ARLINGTON, VIRGINIA, US — US Wheat Associates (USW) led a team of wheat producers and industry representatives to meet with customers and learn about milling and baking processes in Mexico, Ecuador and Colombia.
“We had a really good group with diverse interests that visited some very important markets to see how millers and bakers use the quality wheat produced back home — and why the quality is important to them,” said Peter Laudeman, director of trade policy at USW, who led the team on the 10-day mission. “The goal of these board teams is to provide a broad canvas of a region, on-the-ground, face-to-face experiences in the mills, in the bakeries, and at the transportation facilities that support movement of US wheat into the countries.”
USW’s Latin America board team included Chet Creel of Texas, Michael Edgar of Arizona, and Keith Kennedy of Wyoming.
Stops in Mexico included Guadalajara and Mexico City. Outside of Guadalajara, the team visited a shuttle train and elevator facility that receives direct rail shipments of US wheat. From there, the team traveled to the Guadalupe Flour Mill to meet with milling staff. The Guadalajara portion of the trip also included a tour of baking facilities.
In Mexico City, team members visited the USW office, where they learned more about Mexico’s milling industry and efforts to promote wheat foods in the country. Visits to Grupo Trimex and Harinera Anahuac flour mills followed, helping the team explore opportunities for US wheat.
“It was clear US Wheat’s staff has a great relationship in Mexico and there is a lot of trust,” said Creel, vice chairman of the Texas Wheat Producers Board and a HRW wheat producer. “We were able to see how activities like technical servicing and educational courses have helped the Mexican milling businesses. We also saw the value of the relationships the representatives in Mexico been built and maintained over the years.”
After Mexico, the team moved on to Ecuador, where it met up with USW representatives serving South America from an office in Santiago, Chile. In Quito, Ecuador, the team visited flour mills and a cookie factory before moving on to Cali, Colombia, for a mill visit. The next day, in Bogota, the team toured a bakery and a pasta plant that uses US durum wheat.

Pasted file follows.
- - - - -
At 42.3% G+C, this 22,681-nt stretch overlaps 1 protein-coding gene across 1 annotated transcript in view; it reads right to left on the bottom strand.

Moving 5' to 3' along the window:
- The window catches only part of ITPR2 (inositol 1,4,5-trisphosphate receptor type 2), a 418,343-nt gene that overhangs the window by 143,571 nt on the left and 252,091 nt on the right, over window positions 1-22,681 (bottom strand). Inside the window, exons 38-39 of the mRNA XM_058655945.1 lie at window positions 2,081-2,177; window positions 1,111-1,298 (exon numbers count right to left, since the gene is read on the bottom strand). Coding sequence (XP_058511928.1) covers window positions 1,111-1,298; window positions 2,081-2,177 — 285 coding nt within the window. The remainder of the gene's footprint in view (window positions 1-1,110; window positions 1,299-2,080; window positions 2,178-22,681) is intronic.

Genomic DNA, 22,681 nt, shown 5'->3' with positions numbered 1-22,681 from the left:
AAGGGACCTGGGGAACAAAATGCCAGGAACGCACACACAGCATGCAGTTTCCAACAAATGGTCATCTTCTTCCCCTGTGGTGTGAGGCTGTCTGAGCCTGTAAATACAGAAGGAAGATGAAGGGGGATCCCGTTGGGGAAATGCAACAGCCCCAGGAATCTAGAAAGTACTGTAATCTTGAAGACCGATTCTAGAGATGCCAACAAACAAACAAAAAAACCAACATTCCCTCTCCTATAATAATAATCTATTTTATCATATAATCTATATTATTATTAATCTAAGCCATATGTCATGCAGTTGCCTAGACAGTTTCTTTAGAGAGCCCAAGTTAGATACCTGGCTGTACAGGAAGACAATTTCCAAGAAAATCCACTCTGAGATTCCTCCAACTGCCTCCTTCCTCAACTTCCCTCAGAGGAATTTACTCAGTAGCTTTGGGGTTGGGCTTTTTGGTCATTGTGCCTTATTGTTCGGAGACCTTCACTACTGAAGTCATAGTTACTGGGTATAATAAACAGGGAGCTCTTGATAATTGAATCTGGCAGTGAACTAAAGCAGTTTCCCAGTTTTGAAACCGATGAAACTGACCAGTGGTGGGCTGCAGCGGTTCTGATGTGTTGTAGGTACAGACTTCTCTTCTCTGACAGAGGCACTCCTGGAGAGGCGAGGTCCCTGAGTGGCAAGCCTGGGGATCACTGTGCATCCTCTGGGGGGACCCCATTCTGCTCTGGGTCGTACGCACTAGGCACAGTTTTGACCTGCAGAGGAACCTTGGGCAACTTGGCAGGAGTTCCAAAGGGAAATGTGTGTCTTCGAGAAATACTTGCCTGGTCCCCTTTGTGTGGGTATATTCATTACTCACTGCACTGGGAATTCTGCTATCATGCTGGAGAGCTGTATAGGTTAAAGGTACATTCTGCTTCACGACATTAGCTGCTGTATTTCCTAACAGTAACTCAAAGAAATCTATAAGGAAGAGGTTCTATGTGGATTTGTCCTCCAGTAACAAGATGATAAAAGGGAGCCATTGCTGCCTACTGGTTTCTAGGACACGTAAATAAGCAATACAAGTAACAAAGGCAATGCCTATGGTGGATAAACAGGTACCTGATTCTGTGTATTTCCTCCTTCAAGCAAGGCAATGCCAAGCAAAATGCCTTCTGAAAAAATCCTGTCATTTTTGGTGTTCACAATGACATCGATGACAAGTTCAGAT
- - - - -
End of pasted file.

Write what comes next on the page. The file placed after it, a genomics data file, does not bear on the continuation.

“We had some very good interactions at each stop and had some chances to discuss opportunities for US wheat as a whole,” said Edgar, a USW board member and member of the Arizona Grain Research and Promotion Council. “For me, a durum grower, it was valuable to specifically see where my class of wheat stands and the places where it could carve out a bigger share.”
While Mexico is the top customer of US wheat, both Ecuador and Colombia have great potential to increase imports.
“We were able to meet with some companies that really prefer the quality that they’ve seen in US wheat and want to continue to buy,” said Kennedy, executive director of the Wyoming Wheat Marketing Commission. “They have definitely seen some pricing pressures, and the competition is there, but customers in both Ecuador and Colombia were very clear that the quality of the US crop is second to none.”
Laudeman noted that Colombia and Ecuador have a huge amount of room for per capita wheat consumption growth.“We are looking toward the mid- to long-term opportunities to be able to sell more wheat and boost wheat foods as part of the diets in each country,” said Laudeman, who added that the team noticed interest in soft red winter (SRW) wheat in Ecuador. “As we see bigger crops and healthier crops in the future, it is going to be an easy decision for them to continue to buy US wheat. Meanwhile, we will continue to work on any policy challenges that might be barriers to our market access in these countries. We will certainly keep monitoring and make sure that we can keep the policy landscape healthy. We will also continue to explore opportunities for US wheat.”